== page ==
Journal of Linguistics and Language Teaching
Volume 7 (2016) Issue 1 (PDF)
Foreword to the Issue
The first issue of the seventh year of JLLT is a trilingual one, coming with five articles in English, German, and French, respectively. We are very glad to present an article in the latter language – in French about French -, hoping that more submissions of French articles than have been made so far, will follow in the future.
The first article, dealing with linguistics and published in English, is contributed by Attapol Khamkhien (Bangkok, Thailand), who examines structural patterns and linguistic features in 50 academic articles on applied linguistics and analyses the different sections of academic articles from the respective Introduction section to the Methods section. The articles examined in this study were taken from academic journals that are listed in the Thai Citation Index. Each section was found to exhibit a pattern of its own. It was also found that some communicative functions revealed a possible link to well-defined lexico-grammatical features. Apart from its linguistic analysis, the present article provides academic novices with insightful writing knowledge and also contributes to the teaching of academic writing.
The authors of the second article Adriano Utenga (Dodoma, Tanzania), Hashim Issa Mohamed, Onesmo Simon Nyinondi, and Abdulkarim Shaban Mhandeni (all Morogoro, Tanzania) draw on input simplification and strategies of interactional modification in the Tanzanian English-language classroom. The results of this empirical study, although focused on the situation in Tanzania, are, in large parts, transferable to the instruction of English as a second or foreign language in general. In their study, the authors focus on lexical and syntactic features. They found that teachers used various strategies of linguistic input and interactional modification to foster students’ understanding and language development. The authors hence recommend a systematic and streamlined use of linguistic simplifications and interactional modification strategies in the English language classroom. They also suggest that, together with other factors which influence foreigner talk, the discourse of native speakers and non-native speakers be further explored so as to learn more about the potential of discourse modifications that may increase the accessibility of language learning.
In the first of the two articles published in German, Biljana Ivanovska, Marija Kusevska and Nina Daskalovska (all Štip, Republic of Macedonia) examine the pragmatic competence of Macedonian foreign language students. In this ongoing project, the main problems are identified, i.e. the components of students’ interlanguage to be measured, and the method used to measure them. In this study, the authors aim to explore the components to be acquired by students so as to facilitate the development of their pragmatic abilities. These include linguistic, sociolinguistic and pragmatic competences. Pragmatic competence also comprises discourse competence, knowledge about communicative functions and interactional schemata.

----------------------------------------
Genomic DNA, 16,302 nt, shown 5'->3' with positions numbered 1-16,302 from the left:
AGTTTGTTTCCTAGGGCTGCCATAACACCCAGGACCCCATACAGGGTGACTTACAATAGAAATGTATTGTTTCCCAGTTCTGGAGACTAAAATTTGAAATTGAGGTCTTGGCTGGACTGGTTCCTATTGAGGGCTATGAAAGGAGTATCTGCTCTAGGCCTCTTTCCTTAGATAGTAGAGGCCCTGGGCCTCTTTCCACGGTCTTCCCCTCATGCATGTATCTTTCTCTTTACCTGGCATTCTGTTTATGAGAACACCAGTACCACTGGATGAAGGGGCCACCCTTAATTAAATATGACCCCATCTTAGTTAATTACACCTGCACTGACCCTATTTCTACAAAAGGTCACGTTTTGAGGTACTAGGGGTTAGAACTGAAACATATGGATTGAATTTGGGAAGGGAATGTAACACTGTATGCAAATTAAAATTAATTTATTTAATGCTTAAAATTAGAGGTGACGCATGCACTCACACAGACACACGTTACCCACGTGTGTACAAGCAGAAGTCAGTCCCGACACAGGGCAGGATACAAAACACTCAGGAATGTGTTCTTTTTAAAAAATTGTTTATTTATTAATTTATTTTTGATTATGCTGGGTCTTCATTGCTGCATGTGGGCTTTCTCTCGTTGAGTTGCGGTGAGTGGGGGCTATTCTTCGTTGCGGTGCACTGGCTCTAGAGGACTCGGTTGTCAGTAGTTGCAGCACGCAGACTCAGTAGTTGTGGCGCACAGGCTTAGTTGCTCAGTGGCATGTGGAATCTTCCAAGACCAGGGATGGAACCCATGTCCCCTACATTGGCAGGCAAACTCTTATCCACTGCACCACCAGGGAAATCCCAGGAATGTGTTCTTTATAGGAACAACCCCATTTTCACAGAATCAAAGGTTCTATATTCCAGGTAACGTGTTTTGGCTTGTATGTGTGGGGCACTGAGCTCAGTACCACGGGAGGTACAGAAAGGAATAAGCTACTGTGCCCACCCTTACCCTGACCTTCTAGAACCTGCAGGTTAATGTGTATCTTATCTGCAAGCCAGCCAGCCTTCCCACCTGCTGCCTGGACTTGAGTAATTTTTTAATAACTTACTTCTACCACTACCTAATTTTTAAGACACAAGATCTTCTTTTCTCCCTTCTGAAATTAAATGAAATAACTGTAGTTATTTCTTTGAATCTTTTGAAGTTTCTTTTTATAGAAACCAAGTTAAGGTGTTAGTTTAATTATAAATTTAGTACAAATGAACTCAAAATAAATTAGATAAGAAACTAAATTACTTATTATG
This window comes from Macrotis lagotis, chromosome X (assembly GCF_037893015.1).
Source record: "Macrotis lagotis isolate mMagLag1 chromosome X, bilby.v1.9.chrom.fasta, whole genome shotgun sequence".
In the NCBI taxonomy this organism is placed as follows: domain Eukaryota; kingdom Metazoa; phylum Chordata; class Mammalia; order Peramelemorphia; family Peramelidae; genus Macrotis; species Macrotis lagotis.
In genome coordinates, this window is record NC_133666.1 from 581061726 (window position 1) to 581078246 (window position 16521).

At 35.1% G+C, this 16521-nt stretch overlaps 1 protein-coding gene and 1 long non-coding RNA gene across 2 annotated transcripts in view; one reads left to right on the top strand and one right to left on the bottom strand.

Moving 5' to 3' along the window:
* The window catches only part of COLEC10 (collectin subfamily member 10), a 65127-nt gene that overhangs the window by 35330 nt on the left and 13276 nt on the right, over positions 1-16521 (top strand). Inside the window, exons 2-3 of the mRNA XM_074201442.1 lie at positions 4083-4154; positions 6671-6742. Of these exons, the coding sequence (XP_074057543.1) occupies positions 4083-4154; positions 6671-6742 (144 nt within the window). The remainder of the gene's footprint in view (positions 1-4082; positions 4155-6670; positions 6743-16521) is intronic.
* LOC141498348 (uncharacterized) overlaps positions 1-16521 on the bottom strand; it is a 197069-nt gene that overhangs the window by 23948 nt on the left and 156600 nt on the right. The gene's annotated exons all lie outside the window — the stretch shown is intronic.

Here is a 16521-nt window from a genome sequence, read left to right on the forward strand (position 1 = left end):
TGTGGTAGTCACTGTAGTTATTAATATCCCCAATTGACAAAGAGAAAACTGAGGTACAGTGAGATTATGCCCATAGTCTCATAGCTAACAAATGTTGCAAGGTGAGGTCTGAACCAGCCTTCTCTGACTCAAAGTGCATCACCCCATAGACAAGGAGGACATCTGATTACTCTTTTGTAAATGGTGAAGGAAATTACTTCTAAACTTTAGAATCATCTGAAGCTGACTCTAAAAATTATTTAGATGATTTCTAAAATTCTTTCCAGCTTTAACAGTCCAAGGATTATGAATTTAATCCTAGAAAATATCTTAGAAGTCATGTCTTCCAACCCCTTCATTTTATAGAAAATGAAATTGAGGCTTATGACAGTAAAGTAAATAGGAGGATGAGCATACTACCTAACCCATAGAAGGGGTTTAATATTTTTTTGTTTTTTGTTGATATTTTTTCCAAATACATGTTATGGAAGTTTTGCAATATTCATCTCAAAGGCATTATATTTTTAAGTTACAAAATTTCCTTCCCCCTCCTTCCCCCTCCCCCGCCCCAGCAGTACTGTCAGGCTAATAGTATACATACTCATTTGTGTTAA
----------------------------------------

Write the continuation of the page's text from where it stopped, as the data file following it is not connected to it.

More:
In the second German article Sing-lung Chen (Kaohsiung, Taiwan (R.O.C.)) describes the model of an essay modification system. This model is linked to an Internet platform on which German native speakers correct essays written by non-natives - in this case, Taiwanese students. Original essays and corrected versions are saved, which will finally lead to the establishment of an extensive essay-writing corpus. In this corpus, individual errors and their respective correction models form a relationship group to be activated when new errors come up. The model will thus lead to a considerable facilitation of teachers’ correction work, which will no longer have to be done individually and on a case-by-case level.
The last article, published in French, by Karl-Heinz Eggensperger (Potsdam, Germany), is on the analysis of a civil-law written exam in the framework of a course of French for specific purposes at UNIvert III® level. The target aimed at in the underlying language course is to provide students with the necessary linguistic means so that they can master related situations in higher education in France (the so-called travaux dirigés) as the ability to solve legal problems is a fundamental prerequisite for students to be qualified to work as lawyers after finishing their academic studies. The necessary knowledge of French and the professional requirements are exemplified by a case taken from family law, annotated extracts from students’ exam papers being used to point to the urgent need of instruction in languages for specific purposes.
The present issue is rounded off by two book reviews, one by Veronica Smith (Klagenfurt, Austria) on the book “Task Sequencing and Instructed Second Language Learning” edited by Melissa Baralt, Roger Gilabert and Peter Robinson, and the other one by Ulrich Schmitz (Duisburg-Essen, Germany) on the book “Why Do Linguistics?” published by Fiona English and Tim Marr.
Thanking our authors for their contributions, I am happy to present the aforementioned articles and book reviews and wish our readers some enlightening hours of reading.